We recruited patients aged 18 years and above with COPD or chronic respiratory failure due to another chronic respiratory disorder (eg, bronchiectasis, chest wall disease, neuromuscular disorder), who had been admitted with an infective exacerbation of their chronic lung disease within the previous six months and who fulfilled criteria for LTOT12 or who had an arterial oxygen saturation (SpO2) level of ≤90% on air during the previous admission. The rationale for this was to enable home SpO2 monitoring to be a realistic marker of acute deterioration in clinical status. The diagnosis of COPD or respiratory failure due to another cause was confirmed by a specialist respiratory physician.
Exclusion criteria were cognitive impairment sufficient to impair understanding of the trial or interfere with use of telemonitoring, and age <18 years. Patients meeting eligibility criteria who consented to participation were included in the trial (see consort diagram in figure 1). An exacerbation was defined as a sustained worsening in respiratory condition, beyond day-to-day variation, necessitating a change in therapy.
Patients were randomised to telemonitoring or delayed telemonitoring (control group), stratified for COPD or non-COPD diagnosis in blocks of five with results generated and made available from our statistics unit. Prior to randomisation, treatment was optimised including non-invasive ventilation (NIV) settings and O2 flow rate where applicable, to ensure stability as far as possible.
Patients with chronic heart failure were recruited in a parallel telemonitoring trial; this cohort was not part of this respiratory crossover trial, and results will be reported elsewhere.
The primary outcome measure was time to first hospital admission for an acute exacerbation. Exacerbations were characterised as defined either as a self-reported exacerbation; an episode of taking antibiotics and/or steroids in the control limb, or in the telemonitoring limb a decrease in SpO2 with or without a change in sputum production or colour or increase breathlessness that prompted antibiotic and/or steroid therapy. Hospital admissions for respiratory exacerbations were confirmed by review of the hospital discharge summary or the patient's notes.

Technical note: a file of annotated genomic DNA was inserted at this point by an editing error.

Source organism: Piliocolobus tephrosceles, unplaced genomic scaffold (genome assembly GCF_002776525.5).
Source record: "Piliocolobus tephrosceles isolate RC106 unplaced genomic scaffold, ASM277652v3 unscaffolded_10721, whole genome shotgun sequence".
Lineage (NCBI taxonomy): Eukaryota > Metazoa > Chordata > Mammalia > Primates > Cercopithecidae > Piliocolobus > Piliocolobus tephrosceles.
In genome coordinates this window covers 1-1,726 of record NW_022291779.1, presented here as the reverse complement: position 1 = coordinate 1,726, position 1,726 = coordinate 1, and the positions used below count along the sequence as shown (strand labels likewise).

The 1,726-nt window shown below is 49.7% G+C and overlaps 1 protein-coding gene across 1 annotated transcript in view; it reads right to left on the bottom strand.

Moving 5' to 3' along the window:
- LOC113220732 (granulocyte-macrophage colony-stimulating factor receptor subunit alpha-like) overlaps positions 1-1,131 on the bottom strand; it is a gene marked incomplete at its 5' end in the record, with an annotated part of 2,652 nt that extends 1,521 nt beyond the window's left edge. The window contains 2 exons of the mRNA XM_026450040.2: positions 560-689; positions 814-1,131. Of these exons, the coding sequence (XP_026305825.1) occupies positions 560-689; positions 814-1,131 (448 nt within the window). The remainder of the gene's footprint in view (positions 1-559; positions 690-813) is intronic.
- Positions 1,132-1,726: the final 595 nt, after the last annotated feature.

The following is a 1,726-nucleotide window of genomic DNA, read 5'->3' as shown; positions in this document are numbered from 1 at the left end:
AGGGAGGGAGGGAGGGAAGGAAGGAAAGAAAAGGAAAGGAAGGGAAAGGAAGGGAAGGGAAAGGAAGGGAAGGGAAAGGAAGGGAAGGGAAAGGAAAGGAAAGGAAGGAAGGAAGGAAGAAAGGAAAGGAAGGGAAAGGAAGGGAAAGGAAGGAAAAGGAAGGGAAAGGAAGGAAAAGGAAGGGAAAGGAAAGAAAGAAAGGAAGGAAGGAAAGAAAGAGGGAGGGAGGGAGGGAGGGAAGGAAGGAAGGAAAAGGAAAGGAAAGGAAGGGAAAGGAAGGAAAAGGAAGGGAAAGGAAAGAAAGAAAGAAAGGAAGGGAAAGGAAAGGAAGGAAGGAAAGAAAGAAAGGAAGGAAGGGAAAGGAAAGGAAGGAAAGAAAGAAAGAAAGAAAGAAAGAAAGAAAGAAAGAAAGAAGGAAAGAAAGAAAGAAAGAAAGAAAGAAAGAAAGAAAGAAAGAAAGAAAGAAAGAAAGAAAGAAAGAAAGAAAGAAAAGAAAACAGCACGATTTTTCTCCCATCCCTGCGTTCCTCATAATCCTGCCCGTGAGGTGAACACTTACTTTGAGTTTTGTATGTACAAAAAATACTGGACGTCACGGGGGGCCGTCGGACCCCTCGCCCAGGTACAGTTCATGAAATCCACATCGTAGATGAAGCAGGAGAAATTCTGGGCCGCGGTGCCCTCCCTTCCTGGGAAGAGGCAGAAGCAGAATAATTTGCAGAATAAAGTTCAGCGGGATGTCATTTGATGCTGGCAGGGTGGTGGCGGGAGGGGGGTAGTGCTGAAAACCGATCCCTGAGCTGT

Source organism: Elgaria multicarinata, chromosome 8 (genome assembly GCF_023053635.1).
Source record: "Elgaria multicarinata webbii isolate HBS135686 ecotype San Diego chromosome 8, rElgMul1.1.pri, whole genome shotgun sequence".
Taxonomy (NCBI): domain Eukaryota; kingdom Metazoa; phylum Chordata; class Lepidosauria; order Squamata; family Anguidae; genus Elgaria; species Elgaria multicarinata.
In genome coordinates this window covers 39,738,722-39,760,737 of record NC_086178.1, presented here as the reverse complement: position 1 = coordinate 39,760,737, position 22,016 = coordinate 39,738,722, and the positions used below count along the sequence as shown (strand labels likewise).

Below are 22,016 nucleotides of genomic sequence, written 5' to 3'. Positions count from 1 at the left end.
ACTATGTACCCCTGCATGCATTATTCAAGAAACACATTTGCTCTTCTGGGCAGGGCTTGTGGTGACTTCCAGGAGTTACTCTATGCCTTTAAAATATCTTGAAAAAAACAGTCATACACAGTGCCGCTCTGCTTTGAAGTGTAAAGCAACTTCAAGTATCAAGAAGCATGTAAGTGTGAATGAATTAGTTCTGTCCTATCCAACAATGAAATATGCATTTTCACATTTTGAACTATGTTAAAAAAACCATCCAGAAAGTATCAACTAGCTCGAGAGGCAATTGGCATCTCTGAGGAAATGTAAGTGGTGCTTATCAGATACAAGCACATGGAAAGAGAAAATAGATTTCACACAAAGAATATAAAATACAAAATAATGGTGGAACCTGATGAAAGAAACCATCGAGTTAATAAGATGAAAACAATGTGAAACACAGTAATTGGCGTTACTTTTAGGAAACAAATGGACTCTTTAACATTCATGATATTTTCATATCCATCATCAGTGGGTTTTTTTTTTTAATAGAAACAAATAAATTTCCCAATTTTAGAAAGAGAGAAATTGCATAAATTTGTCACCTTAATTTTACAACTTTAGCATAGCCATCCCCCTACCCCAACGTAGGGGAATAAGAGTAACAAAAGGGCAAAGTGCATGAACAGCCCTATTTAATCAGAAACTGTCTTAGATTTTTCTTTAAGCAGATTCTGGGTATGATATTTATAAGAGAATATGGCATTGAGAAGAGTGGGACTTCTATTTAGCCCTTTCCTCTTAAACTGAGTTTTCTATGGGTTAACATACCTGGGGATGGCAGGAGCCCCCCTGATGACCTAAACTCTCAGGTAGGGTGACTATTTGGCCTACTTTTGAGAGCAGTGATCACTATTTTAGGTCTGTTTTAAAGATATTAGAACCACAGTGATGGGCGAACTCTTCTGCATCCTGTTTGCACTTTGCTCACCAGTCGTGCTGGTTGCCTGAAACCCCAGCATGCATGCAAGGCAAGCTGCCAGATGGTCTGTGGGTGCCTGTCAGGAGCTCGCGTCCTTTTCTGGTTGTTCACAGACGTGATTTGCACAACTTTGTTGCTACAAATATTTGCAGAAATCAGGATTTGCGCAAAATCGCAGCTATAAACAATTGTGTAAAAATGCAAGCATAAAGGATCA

Secondary outcome measures were hospital admissions, GP consultations, home visits and hospitalisations for non-respiratory causes, expressed as rates per 6 months. We also assessed aspects of health-related quality of life by the hospital anxiety and depression score (HADS),13 EuroQol-5D (EQ-5D)14 and self-efficacy using the Stanford self-efficacy scale.15 Hospital and health visits were tallied at the end of each month from patient diary cards (control limb) and information logged into the telemonitoring system (telemonitoring limb). Any query on the nature of healthcare visit in both trial limbs was clarified by follow-up phone call. HADS, EuroQol 5D and self-efficacy score were measured at 0, 3 and 6 months in each trial limb.
Telemonitoring was carried out in the patient's home using the Philips Motiva system (Phillips Healthcare, Guilford, Surrey, UK) that comprises heart rate monitoring, finger pulse oximeter, weight scales and blood pressure monitor. The system requests daily responses to a questionnaire on breathlessness, wheeze, sputum production, sleep quality and therapy alterations, for example, a course of prednisolone started, LTOT flow rate increased. The symptom questionnaire responses, heart rate and SpO2 were recorded daily, and blood pressure and weight were measured once a week. These inputs were linked to the patient's television screen as an additional television channel that was accessed by hand-held remote. Each patient received education by the Philips Motiva team in using the monitoring devices until he or she and/or family/carer felt fully confident using it. Patients/careers completed a satisfaction questionnaire on ease of use.